Yeh exactly. (1) is when there is no voltage, 0 (This is not necessarily always 0V, but can even be at around 0.4V), and (2) is the on value, 1 (commonly 5V but not always...even when it is the voltage doesn't have to be exactly 5V)....thats the beauty of digital signals...it doesn't matter about interference, cos it will still be easily decoded.

The perfect digital waveform is a square/rectangular/pulse wave, with clean edges, but at (3) and (4) you sometimes get a voltage gradient as in the diagram due to the nature of some timing circuits...some are more accuarte than others, but in relatively low frequency circuits it doesn't make a huge difference anyway. High frequency circuits maybe.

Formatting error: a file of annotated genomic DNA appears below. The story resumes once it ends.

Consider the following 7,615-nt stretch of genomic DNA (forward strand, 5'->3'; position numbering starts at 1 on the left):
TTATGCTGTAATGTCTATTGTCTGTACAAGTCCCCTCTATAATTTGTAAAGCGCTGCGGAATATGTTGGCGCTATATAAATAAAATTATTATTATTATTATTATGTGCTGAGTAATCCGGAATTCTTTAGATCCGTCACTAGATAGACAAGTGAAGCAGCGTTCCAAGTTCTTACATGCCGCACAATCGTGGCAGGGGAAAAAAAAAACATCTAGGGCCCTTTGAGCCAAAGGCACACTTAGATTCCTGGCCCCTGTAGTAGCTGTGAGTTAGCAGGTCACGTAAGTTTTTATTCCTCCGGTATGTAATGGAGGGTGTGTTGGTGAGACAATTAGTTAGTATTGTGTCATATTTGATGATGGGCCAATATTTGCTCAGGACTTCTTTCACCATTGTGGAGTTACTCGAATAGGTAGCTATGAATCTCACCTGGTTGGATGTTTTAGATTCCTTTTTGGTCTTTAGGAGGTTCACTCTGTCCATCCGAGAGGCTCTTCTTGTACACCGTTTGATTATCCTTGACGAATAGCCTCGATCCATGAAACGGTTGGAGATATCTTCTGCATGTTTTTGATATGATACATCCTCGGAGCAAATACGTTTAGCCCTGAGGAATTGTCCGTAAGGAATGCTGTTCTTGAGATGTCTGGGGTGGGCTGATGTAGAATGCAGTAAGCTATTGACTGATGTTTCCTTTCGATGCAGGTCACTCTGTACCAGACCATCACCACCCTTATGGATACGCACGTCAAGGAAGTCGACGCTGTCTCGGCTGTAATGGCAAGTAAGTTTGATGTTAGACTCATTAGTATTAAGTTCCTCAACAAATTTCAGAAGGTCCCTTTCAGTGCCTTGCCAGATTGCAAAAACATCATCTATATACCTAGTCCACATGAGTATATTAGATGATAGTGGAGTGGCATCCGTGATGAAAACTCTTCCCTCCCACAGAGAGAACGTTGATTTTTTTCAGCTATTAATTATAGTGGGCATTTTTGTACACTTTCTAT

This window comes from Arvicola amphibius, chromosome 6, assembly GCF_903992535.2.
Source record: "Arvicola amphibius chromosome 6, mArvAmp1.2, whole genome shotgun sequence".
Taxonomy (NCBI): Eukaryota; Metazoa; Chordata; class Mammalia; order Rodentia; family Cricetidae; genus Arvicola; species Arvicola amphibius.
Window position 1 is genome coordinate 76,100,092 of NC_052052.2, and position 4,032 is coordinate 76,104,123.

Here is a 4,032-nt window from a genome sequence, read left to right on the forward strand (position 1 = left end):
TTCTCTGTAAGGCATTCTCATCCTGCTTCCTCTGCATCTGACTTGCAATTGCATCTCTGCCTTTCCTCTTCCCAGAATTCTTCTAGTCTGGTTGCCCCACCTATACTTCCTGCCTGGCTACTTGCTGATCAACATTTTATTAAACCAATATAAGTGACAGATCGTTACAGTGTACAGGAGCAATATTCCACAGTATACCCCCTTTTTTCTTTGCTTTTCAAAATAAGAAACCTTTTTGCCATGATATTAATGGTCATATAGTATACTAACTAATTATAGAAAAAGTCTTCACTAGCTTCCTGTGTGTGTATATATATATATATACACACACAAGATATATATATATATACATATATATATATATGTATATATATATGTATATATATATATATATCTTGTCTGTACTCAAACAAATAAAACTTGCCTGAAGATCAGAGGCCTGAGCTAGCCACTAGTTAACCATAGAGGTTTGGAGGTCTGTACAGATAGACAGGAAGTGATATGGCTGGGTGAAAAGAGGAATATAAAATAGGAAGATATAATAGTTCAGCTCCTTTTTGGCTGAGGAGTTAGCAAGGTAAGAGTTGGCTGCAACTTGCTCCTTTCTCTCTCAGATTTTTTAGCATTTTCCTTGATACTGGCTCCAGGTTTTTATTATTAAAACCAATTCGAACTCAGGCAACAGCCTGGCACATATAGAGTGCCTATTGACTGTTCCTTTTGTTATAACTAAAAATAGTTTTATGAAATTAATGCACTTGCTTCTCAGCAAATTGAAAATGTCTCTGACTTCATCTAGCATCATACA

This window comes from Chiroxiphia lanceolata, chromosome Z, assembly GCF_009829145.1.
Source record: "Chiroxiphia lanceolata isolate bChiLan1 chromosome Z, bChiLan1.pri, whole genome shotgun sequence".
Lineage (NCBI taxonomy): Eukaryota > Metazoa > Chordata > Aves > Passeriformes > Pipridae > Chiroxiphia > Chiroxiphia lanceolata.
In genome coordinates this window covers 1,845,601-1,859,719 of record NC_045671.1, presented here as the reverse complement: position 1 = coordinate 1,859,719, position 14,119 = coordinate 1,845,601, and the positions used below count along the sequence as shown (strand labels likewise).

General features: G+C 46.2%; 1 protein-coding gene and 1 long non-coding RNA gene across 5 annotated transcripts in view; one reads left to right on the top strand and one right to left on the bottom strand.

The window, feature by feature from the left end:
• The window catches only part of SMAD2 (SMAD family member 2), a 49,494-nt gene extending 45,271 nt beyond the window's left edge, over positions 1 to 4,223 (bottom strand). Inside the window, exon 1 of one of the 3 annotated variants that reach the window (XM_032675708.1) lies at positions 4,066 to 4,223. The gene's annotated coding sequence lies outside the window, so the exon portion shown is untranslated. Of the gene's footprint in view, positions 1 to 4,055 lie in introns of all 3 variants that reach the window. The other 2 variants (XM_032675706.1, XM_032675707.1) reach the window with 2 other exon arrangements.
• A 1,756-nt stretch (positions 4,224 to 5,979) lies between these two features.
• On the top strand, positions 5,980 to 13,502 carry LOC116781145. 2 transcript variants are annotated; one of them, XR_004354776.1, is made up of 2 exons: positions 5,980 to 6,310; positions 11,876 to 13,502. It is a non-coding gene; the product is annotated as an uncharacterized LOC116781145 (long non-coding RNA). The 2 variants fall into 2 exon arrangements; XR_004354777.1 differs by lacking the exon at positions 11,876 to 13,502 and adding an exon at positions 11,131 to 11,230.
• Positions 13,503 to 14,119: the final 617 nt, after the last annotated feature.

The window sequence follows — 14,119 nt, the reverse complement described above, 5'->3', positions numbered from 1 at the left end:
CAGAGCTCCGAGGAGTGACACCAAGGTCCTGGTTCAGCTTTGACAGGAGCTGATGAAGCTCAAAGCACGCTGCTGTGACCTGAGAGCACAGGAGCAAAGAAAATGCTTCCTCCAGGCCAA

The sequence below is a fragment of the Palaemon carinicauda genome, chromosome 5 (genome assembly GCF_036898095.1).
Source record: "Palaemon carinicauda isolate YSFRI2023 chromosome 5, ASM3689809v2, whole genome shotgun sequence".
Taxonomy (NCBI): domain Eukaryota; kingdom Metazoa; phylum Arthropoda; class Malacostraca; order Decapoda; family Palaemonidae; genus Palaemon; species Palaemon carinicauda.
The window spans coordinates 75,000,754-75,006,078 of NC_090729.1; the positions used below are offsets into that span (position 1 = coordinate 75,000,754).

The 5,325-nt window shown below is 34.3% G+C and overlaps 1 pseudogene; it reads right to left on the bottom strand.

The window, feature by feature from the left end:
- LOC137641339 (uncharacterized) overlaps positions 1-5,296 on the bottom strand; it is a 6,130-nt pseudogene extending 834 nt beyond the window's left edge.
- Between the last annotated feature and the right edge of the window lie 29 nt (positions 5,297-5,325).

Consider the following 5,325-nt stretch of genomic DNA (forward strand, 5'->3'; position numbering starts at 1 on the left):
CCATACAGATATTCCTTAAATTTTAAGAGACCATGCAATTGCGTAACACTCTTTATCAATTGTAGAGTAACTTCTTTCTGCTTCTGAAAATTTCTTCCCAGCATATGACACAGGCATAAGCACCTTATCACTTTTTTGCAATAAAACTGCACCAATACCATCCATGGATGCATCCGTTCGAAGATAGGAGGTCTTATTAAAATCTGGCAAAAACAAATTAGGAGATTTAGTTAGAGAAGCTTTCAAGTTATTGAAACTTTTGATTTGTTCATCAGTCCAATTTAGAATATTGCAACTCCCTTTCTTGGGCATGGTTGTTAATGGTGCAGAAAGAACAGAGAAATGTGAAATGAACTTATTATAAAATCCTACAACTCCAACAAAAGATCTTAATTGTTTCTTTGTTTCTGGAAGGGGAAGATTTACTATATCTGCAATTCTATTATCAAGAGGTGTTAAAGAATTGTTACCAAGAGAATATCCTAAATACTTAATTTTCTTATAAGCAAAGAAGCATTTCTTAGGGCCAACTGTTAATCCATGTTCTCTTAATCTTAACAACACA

And how the digital signal is decoded, so we see the result on the calculator?

11. bit4bit, do u know?

12. A data 'bus' feeds an outputted digital signal to an LCD display from the microcontroller, which shows the particular symbols on the display of whatever number or operation you are using.

The entire system is:

keypad > microcontroller > LCD display

in general, most automated electrical systems have the form:

Input device(s) > microcontroller > Output devices(s)

You may also need some intermediate circuitry between input/output devices depending on what they are, and what your microcontoller is. Microcontrollers are complete computing units that contain a microprocessor/registers/PROM(for program memory)/input/output ports/ and some extra periphials like ADC's (Analogue to digital converters).